Technical information

Overhaul  of Mkviii engine.


Dismantling and re-assembling the ‘bottom-end’


When the cylinder head, barrel and piston have been removed, along with the vertical drive shaft, outer and inner timing cover, there will remain the crankcases, flywheel assembly and the lower bevels.

Before separating the lower bevels, close observation of their mesh should be made.  The relationship between the two should be that of fully in mesh, neither gear protruding beyond the other.  Any shims should be noted when dismantling. The bevel housing is retained by two ¼" BSF nuts and is a light interference fit in the crankcase.  Check the assembly for wear in the bush and whether there is any end-float. Check the condition of the gears very carefully.

At this point, check the flywheel assembly for any roughness in rotation and for end-float on the main bearings.  The flywheels should be free to turn with no perceptible end-float.  When the assembly is rotated, using the connecting rod, there should be no evidence of the rod tracking to one-side or the other and rubbing on the flywheels.

To remove the left-hand thread nut on the crankshaft will require the crankcases to be held firmly and a suitable round mandrel placed through the small end bush (minimum ¾" diameter, approx 4" long).  The crankcase mouth will need two pieces of soft material (aluminium-minimum ½" square) for the mandrel to come to rest on and to protect the joint face from damage.  The left hand thread nut will invariably be quite tight.  With the nut and tab washer removed, the spur gear that drives the magneto/oil pump and the crankshaft bevel can also be removed.  If they are tight on the main-shaft, it might not be possible to remove them until the crankcases are separated.

To separate the crankcases, first remove the ¼" studs around the periphery.  Crankcases are often reluctant to part due to the close fit of the machined spigot and any sealing compound that has been used. Rotating one against the other will present faces that can be gently knocked apart with a mallet.  Avoid prising the crankcases apart as this risks damaging the joint faces.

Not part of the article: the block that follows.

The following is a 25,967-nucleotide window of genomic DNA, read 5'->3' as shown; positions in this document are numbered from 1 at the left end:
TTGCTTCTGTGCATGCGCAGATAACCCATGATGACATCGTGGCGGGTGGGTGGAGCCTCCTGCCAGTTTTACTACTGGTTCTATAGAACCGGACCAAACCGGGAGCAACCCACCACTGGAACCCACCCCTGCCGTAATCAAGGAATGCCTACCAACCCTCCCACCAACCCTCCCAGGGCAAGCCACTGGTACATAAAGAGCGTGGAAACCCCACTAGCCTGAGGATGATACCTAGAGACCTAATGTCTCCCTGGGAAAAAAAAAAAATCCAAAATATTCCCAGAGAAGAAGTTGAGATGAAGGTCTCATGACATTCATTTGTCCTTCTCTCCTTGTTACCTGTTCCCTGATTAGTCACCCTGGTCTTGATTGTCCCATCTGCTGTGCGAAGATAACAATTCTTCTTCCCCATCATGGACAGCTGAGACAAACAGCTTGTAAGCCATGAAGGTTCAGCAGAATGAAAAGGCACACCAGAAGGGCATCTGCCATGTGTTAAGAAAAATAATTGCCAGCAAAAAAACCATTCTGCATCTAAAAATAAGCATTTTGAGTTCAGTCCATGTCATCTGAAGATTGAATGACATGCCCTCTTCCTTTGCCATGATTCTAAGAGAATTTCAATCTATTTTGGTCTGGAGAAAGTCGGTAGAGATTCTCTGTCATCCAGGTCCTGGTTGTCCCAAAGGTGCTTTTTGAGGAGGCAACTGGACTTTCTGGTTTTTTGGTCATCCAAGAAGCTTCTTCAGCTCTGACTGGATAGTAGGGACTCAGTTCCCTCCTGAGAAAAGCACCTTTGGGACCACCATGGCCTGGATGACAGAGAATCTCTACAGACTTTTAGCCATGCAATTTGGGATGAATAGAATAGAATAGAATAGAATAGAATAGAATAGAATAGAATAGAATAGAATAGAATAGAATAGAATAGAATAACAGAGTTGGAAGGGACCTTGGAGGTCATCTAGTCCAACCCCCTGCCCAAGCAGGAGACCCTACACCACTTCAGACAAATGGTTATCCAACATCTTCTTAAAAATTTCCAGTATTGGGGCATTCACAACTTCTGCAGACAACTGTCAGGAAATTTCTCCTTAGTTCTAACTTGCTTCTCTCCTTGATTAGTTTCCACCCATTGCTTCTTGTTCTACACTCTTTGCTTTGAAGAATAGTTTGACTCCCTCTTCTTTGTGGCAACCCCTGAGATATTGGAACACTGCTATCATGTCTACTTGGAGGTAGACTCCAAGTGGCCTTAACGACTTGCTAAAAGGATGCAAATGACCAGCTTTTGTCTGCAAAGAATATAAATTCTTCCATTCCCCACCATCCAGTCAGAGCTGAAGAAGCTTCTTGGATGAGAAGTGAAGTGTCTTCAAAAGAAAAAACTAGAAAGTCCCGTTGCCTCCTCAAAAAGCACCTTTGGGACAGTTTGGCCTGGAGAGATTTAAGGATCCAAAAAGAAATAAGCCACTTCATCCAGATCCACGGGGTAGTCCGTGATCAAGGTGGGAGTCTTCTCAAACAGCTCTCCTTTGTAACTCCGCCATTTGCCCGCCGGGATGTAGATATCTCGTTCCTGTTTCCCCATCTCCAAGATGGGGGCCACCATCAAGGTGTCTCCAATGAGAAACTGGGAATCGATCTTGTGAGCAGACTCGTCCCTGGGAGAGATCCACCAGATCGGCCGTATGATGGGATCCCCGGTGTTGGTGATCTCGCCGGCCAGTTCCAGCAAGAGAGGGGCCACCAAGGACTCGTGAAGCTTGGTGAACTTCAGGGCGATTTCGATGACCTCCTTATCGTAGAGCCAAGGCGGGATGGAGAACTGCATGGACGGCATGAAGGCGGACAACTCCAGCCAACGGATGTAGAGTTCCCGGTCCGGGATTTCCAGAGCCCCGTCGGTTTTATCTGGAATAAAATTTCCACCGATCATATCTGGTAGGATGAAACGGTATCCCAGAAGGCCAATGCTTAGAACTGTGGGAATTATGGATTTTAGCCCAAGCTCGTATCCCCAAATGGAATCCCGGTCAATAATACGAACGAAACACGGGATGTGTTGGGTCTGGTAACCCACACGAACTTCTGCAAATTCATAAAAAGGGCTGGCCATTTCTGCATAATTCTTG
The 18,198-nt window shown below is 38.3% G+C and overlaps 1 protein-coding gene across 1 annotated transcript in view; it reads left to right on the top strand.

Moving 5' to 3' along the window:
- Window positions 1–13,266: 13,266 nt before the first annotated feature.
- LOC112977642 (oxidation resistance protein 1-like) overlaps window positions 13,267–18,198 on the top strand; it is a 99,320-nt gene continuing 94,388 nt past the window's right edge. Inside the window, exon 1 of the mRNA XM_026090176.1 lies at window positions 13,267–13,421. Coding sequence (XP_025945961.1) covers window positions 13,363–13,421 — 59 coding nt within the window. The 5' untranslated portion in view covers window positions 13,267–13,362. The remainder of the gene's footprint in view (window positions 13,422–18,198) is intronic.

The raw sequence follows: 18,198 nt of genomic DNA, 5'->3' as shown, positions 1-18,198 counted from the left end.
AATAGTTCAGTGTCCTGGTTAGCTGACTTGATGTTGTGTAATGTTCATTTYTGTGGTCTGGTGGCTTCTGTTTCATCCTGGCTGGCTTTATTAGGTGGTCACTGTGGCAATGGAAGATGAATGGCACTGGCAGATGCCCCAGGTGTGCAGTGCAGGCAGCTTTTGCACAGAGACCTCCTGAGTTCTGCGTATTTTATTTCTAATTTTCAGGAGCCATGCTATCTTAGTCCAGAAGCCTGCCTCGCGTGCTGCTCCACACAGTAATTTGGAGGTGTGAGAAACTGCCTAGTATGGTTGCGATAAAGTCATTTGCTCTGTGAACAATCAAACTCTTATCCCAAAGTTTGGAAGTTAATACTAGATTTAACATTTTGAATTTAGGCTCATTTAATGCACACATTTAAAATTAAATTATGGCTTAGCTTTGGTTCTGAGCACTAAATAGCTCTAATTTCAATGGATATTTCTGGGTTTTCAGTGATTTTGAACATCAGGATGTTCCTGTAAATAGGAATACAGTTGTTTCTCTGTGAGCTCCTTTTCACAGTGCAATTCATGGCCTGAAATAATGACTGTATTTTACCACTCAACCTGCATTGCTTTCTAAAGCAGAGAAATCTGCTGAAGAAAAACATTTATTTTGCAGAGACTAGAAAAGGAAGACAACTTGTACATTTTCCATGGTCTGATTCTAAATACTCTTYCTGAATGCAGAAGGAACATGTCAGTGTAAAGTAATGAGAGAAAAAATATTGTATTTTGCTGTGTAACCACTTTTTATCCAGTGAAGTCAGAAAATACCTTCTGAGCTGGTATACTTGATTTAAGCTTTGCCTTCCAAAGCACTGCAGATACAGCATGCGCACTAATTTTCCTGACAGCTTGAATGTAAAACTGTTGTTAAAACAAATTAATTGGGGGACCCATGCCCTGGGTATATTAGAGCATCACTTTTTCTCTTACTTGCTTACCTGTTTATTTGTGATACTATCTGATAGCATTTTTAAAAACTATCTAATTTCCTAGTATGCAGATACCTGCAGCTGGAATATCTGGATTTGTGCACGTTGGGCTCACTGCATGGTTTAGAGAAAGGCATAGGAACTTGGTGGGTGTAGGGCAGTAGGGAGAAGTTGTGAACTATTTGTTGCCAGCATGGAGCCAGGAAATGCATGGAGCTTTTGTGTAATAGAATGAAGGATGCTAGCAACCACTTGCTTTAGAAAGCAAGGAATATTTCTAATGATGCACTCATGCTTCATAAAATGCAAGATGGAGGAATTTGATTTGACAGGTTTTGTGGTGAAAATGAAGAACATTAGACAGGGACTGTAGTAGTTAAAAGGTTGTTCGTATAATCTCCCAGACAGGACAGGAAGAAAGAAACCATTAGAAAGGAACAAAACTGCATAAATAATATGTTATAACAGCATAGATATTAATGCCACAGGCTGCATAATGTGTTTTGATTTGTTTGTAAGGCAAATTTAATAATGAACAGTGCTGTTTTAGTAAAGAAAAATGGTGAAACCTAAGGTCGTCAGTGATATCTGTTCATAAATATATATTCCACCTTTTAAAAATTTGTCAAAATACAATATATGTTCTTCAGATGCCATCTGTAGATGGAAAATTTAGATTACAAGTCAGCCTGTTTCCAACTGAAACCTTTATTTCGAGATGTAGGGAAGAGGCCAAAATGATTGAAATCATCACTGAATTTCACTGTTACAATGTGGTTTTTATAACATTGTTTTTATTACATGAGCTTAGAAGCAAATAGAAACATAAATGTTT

In the case that the bevel is tight and still on the timing side main-shaft, it will naturally be the drive side crankcase that comes off, leaving the flywheels still in the timing side.

Supporting the timing side crankcase on suitable blocks above a wooden bench with clearance between the end of drive side main-shaft and the bench, a blow to the timing side main-shaft using a soft drift will induce the flywheel assembly to fall through the bevel gear.  The weight of the flywheel assembly will do most of the work.  Care must be taken not to damage the timing side main-shaft in so doing.  Take note of any shims behind the bevel gear.

The flywheels can now be put to one side, while, after thorough cleaning, a close observation of the crankcases should be made.  The 3/16" BSW threads around the lower bevel box and the 3/8" BSF threads for the cylinder studs are worth checking and repairing with helicoils if necessary. 

The main bearing outers should be inspected for signs of wear though it should be noted that degradation usually starts on the inner tracks.  Joint faces should be examined for any damage that would prevent sealing and any high spots carefully removed.

It is appropriate to examine the oil pump prior to removal – check for end play and that there is no roughness in rotation.  If there are good reasons to believe that there are no problems with the pump, it might be best left undisturbed.

To remove the oil pump, first remove the four screws and then the crankcase should be heated to approx 100°C.  With suitable gloves, hold the crankcase parallel to a wooden bench and bringing it sharply down onto the surface of the bench should dislodge the pump from its housing.  Note the brass shim under the pump which will need replacing if scored or worn.